19 Apr Awaab’s Law: Mould & Condensation Surveys in York
Following the death of 2-year-old Awaab Ishak in December 2020, landlords, and particularly social housing providers, were put in the spotlight by Government ministers and the media regarding their approach to dealing with damp and mould cases in their housing stock.
Allcott Associates‘ Paul Cunniff was commissioned by a housing association to inspect a sample of their stock in which mould and condensation issues had been reported on multiple occasions over the past two years.
His brief was to assess the condition of the property, the levels of ventilation, heating and insulation, and to identify the causes of damp, such as leaking gutters, or ground levels above the internal floor level. We produced a report for each property, with photographs, findings, and recommendations. We also assessed the air quality inside each property.
The age of the stock inspected ranged from 6 to 120 years old. The construction types of the properties varied, and the construction methods and materials influenced the thermal efficiency of the buildings.
Paul Cunniff MCABE, AssocRICS, MRPSA
Paul carries out building surveys in York and the surrounding region, where he uses his surveying experience to expertly assess properties for homeowners, homebuyers and landlords. Paul has a wealth of knowledge of building pathology, including the causes of damp and its prevention.
What did we find?
- Many of the original mould complaints had been resolved. The housing provider had treated the mould and made repairs, including dry-lining the solid wall structures with insulated plasterboard, fitting humidistat controlled fans, and upgrading doors and windows.
- Most of the properties were clean, tidy, and well kept. This showed that the “lifestyle issue” argument often used to explain mould growth was not always the cause. Instead, we found that the causes of mould and condensation were often complicated and multi-faceted. Heating, ventilation, insulation, construction type, and use and occupation all influenced the degree of mould and condensation.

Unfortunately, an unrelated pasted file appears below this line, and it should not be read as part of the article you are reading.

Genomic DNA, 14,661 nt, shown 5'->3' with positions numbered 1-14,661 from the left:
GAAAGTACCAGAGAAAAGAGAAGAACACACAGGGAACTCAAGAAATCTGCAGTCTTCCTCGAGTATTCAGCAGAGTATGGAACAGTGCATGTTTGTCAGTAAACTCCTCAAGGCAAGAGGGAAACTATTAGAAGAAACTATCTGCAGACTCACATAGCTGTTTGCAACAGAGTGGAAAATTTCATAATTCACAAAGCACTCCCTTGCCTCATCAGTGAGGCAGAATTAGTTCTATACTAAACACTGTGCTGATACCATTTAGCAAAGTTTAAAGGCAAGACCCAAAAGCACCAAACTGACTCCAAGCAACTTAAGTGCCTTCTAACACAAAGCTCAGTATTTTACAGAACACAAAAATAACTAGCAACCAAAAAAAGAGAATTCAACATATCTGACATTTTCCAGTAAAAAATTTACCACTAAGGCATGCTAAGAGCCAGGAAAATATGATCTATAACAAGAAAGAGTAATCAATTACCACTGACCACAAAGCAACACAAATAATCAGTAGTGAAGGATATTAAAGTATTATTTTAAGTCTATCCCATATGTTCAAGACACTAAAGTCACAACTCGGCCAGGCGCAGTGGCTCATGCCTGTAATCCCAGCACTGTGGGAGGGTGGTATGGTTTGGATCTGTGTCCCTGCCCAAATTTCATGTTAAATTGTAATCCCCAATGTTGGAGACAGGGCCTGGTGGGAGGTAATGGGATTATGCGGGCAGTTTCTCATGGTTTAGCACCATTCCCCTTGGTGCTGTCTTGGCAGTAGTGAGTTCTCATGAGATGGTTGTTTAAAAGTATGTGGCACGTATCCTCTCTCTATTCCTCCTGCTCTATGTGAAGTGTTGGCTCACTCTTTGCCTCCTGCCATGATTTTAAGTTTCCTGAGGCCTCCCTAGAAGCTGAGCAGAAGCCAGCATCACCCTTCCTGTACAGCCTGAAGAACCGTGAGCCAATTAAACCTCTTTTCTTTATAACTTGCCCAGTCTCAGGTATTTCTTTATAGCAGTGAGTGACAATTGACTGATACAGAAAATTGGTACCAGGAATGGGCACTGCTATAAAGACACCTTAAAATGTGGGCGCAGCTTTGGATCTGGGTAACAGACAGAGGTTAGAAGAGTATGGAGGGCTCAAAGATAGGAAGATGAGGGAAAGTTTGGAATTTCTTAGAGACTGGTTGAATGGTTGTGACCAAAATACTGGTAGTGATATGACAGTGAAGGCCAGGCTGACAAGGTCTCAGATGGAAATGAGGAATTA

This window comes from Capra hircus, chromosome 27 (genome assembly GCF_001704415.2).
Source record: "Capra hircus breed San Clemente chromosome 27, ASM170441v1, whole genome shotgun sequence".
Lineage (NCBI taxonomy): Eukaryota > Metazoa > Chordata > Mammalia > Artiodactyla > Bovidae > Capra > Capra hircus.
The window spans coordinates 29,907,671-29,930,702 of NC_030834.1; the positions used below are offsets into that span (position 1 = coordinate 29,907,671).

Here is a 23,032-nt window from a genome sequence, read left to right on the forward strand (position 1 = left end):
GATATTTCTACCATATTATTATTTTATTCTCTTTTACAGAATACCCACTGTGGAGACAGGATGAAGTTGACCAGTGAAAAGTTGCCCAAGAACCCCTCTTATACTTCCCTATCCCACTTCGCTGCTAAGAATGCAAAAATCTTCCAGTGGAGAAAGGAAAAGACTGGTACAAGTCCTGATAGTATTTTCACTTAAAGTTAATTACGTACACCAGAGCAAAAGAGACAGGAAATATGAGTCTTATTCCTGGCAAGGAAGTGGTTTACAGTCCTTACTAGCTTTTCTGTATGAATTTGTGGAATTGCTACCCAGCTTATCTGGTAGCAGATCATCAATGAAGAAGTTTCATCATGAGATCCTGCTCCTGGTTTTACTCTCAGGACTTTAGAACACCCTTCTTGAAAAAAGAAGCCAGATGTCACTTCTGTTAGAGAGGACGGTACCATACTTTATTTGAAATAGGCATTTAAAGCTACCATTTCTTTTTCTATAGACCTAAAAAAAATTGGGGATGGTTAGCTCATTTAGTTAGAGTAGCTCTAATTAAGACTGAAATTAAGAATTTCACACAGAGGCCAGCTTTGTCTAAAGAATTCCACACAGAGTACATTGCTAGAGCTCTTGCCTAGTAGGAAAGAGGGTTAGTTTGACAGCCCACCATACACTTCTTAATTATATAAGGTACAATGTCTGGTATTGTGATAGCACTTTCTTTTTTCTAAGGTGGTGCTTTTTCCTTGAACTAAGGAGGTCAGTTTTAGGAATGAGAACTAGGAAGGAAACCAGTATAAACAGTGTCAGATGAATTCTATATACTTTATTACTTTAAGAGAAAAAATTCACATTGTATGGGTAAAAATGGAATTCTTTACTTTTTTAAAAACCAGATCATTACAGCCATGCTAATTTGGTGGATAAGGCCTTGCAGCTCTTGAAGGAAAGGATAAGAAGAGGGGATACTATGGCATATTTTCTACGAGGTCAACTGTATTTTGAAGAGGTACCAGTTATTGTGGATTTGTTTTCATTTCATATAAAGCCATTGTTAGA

Common themes found in the inspections
- All properties had modern wet central heating systems, incorporating panel radiators with thermostatic valves, but some residents were not using them because of the cost. This is a common issue, especially at the moment, when energy prices are high.
- Residents may be reluctant to use their heating if they are worried about the cost, but it is important to use it regularly to prevent mould growth.
- Most properties had mechanical ventilation in the bathrooms and kitchens. Most were ventilated to outside, although some of the ducting had become detached from the roof vents and was discharging warm moist air into the roof spaces.
- Some properties were also fitted with pressure ventilation systems, which help to control moisture and condensation in a property; however, a number of these did not work, and repairs were required.
- Trickle vents were fitted into most of the windows. However, some residents had switched off the extractors to stop the noise from the fans, and others had blocked up the vents.
- There were some areas of mould growth close to areas where loft insulation had been disturbed. This can lead to cold bridging through the ceiling, causing condensation. Damage to loft insulation can happen when people are fitting recessed lights, undertaking plumbing work, or using the roof space for storage.
- Housing providers can help to address this issue relatively easily by repairing the insulation. They do, however, need to make sure that installers are properly trained on how to lay insulation evenly across a roof space.
Final thoughts from Paul
None of the findings are unique, and I am sure this situation will be repeated in other parts of the country with other housing providers. The causes of mould and condensation can be complicated, and need to be assessed on a case–by–case basis. In general, however, residents should be encouraged to make full use of the prevention systems within their properties, such as loft insulation and trickle vents – regular use of these measures, along with preventative maintenance, can go a long way towards preventing condensation, mould and associated damage.
Bathroom fan discharging into a roof space
Missing insulation at the eaves causing a cold bridge
Fan isolator switch turned off
Regular maintenance will prevent damage